Two decades of litigation in North America over birth deformities caused by the morning-sickness drug thalidomide ended last week with the signing of a settlement for the last 13 of about 100 Canadian victims.

The settlement "will close the book on the thalidomide saga," plaintiffs' lawyer Arthur T. Raynes said in Philadelphia. "At last the remaining victims of this tragic episode . . . are to be compensated."

It is estimated that about 8,000 children in the West were born with grave birth defects in the late 1950s and early 1960s because their mothers took the drug during the first trimester of pregnancy.

Last Wednesday's settlement had been reached informally June 18 just as a jury in Cleveland was about to try a lawsuit filed against Merrell Dow Pharmaceuticals, which manufactured the drug in the United States for distribution in Canada. An Ottawa man, 20, born with no left arm or right leg and with a partial right arm and left leg, filed the suit.

The settlement came after an obstetrician reversed his pretrial testimony that he had not dispensed thalidomide to the mother. He said he had found a bottle in a desk drawer 18 years after the plaintiff's birth.

Raynes showed that Merrell had sent the doctor 12 bottles of thalidomide. Raynes also obtained testimony from three medical experts that thalidomide had to be the cause of the deformities.

Signing the agreement were Raynes, counsel for 10 Quebec and two Ontario plaintiffs, including the Ottawa man; Donald P. Traci of Cleveland, counsel for a third Ontario plaintiff, and Merrell Dow, formerly the William S. Merrell Co. Richardson, Merrell, Inc., the original thalidomide licensee for the United States and Canada, sold Merrell in 1981 to the Dow Chemical Co.

In the United States, a hitherto unreported settlement last October disposed of the last thalidomide lawsuit, which Raynes had filed in federal court here for a Falls Church family, retired Air Force Col. Donald Swenholt, his wife, Frances, and their severely deformed daughter, Jamie, 23.

Neither thalidomide settlement allows the parties to disclose dollar amounts, but Raynes called them "fair and equitable."

The United States narrowly escaped a major thalidomide disaster in which an estimated 10,000 children could have been born deformed.

Merrell had pressured the Food and Drug Administration to release the drug but was blocked by FDA medical officer Frances O. Kelsey.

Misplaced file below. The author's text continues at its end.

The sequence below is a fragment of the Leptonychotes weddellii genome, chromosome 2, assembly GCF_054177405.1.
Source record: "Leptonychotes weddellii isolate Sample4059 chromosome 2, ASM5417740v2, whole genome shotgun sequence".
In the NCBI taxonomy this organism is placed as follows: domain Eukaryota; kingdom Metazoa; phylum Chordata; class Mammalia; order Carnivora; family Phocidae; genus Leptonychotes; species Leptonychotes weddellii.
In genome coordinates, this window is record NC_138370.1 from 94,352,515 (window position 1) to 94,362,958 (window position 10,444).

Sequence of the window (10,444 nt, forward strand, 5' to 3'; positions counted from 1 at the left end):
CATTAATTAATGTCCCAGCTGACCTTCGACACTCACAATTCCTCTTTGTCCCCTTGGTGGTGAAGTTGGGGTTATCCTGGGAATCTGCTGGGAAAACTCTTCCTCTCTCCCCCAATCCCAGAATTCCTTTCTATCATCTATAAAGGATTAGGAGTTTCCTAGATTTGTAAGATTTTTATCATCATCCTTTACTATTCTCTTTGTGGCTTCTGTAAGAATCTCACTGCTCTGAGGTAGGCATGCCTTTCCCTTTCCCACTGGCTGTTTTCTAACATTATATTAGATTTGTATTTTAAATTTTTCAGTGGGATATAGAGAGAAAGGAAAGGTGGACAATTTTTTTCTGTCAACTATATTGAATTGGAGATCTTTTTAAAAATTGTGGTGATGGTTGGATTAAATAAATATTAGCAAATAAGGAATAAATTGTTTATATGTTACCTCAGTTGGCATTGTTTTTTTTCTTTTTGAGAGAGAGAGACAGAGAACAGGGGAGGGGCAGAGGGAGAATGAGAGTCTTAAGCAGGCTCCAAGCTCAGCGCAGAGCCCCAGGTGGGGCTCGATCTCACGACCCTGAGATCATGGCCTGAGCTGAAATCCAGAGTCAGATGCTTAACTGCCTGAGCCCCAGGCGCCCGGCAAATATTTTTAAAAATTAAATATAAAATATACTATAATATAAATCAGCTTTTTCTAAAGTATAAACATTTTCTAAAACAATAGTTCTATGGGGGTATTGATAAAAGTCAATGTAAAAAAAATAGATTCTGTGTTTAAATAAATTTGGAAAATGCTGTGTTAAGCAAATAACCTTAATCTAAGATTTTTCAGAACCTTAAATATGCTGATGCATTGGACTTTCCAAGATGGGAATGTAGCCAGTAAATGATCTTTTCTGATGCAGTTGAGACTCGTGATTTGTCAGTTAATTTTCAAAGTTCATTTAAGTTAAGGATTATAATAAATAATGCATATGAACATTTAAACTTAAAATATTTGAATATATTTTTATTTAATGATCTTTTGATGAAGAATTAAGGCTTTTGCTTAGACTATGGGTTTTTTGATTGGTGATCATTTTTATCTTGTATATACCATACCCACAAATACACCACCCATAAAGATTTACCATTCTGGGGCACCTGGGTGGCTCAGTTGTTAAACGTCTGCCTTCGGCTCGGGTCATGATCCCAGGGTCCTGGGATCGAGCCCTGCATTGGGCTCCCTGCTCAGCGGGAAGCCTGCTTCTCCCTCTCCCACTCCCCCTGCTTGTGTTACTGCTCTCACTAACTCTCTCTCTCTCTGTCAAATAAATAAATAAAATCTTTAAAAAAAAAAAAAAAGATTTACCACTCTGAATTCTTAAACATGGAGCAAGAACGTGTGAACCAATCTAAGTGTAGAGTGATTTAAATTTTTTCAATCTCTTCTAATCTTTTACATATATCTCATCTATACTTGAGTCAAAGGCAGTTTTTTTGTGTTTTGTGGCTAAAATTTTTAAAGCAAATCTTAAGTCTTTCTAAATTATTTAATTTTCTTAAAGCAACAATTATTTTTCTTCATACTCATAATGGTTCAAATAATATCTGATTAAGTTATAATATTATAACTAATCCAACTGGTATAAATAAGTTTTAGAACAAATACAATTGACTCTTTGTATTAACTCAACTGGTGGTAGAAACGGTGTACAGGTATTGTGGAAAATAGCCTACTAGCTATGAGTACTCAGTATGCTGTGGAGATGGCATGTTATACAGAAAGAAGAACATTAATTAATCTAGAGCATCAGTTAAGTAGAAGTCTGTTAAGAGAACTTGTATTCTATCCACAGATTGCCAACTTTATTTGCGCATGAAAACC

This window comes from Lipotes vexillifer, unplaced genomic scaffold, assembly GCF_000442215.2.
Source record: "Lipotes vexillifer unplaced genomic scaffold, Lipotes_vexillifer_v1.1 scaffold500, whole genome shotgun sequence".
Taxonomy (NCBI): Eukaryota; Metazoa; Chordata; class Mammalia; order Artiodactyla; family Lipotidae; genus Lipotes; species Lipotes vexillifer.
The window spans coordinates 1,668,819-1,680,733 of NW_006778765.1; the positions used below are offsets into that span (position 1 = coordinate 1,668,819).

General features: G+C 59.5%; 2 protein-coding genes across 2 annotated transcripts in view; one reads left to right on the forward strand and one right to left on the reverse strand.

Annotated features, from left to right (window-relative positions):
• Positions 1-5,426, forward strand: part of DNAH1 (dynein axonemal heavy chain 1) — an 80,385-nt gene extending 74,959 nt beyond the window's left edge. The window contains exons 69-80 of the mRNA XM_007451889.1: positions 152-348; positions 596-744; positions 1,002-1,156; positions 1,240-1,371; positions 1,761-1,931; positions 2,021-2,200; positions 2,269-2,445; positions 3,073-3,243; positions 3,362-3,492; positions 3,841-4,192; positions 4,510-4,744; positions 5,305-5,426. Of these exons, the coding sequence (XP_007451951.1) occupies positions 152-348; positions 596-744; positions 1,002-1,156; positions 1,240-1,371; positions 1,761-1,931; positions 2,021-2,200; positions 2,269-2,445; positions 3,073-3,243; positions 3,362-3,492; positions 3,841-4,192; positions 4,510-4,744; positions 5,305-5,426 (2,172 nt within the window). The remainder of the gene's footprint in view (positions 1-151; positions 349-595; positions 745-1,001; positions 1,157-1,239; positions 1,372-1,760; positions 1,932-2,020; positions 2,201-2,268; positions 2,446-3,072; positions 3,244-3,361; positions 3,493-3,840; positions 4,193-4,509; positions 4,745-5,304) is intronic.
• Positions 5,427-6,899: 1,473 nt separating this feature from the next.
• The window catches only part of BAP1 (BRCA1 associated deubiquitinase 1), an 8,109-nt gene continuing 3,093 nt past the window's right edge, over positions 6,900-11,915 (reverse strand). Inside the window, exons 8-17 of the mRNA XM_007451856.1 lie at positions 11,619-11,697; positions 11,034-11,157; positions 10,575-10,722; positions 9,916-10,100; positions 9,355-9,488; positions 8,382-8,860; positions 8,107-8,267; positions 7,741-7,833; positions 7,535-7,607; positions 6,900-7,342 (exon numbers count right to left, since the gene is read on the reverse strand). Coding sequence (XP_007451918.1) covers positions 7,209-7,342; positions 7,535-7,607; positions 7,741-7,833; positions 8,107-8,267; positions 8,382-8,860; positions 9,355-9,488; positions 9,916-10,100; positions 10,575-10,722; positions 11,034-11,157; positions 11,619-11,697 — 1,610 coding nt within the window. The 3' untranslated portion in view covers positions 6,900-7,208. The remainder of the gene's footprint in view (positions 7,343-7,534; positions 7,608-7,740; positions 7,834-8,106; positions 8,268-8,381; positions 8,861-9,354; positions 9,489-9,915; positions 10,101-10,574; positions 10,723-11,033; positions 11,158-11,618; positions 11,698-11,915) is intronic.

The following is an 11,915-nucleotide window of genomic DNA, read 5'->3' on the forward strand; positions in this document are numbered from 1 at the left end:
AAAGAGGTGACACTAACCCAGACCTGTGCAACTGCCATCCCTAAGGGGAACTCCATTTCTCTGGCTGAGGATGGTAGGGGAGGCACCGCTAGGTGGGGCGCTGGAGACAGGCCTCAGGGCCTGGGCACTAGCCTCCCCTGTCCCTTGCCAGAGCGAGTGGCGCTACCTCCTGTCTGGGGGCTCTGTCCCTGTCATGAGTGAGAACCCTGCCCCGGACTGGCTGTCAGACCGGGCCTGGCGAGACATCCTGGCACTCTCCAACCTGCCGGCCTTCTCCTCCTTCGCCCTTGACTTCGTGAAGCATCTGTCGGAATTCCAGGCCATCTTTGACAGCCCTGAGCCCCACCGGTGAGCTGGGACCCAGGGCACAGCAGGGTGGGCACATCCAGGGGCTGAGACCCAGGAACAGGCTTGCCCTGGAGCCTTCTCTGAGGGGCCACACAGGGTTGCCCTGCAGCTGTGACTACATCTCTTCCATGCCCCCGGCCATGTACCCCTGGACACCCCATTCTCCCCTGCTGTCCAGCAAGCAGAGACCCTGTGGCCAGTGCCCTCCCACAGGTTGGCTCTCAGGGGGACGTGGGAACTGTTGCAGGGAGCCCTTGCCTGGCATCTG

Still, a small number of American children, reportedly about a dozen, were deformed by thalidomide after Merrell distributed 2.5 million tablets to more than 1,200 physicians for purported tests while it awaited expected FDA marketing approval.

The Swenholts alleged that some tablets went to the Maxwell Air Force Base pharmacy and were prescribed in 1960 for Mrs. Swenholt.

Jamie, their fourth child, was born in April, 1961, with malformations of all four limbs and numerous other handicaps, including mental retardation.

The Canadian settlement followed a rare legal battle in U.S. courts for victims born in Quebec.

The provincial legal code, unique in North America, required that a product-liability lawsuit be filed no more than one year after the occurrence of an injury claimed to be related to the product.

The requirement had seemed to make litigation hopeless for many of the children because they had been injured in the womb more than a year before Merrell, in December, 1961, notified physicians of a possible link between birth defects and thalidomide.

After Raynes began to investigate the possibility of an end run around the provincial code, several Quebec thalidomide familes contacted him for help.

He succeeded when he found that a Richardson, Merrell subsidiary, J.T. Baker Co. in Phillipsburg, N.J., had made thalidomide that had gone first to Cincinnati for processing into tablets, and then to Canada.

From 1956 to 1983, Merrell also sold Bendectin, the only FDA-approved drug for morning sickness.

On July 14, Merrell offered $120 million to settle all claims that it caused a wide variety of birth defects. No cause-effect relationship between it and the defects has been proved.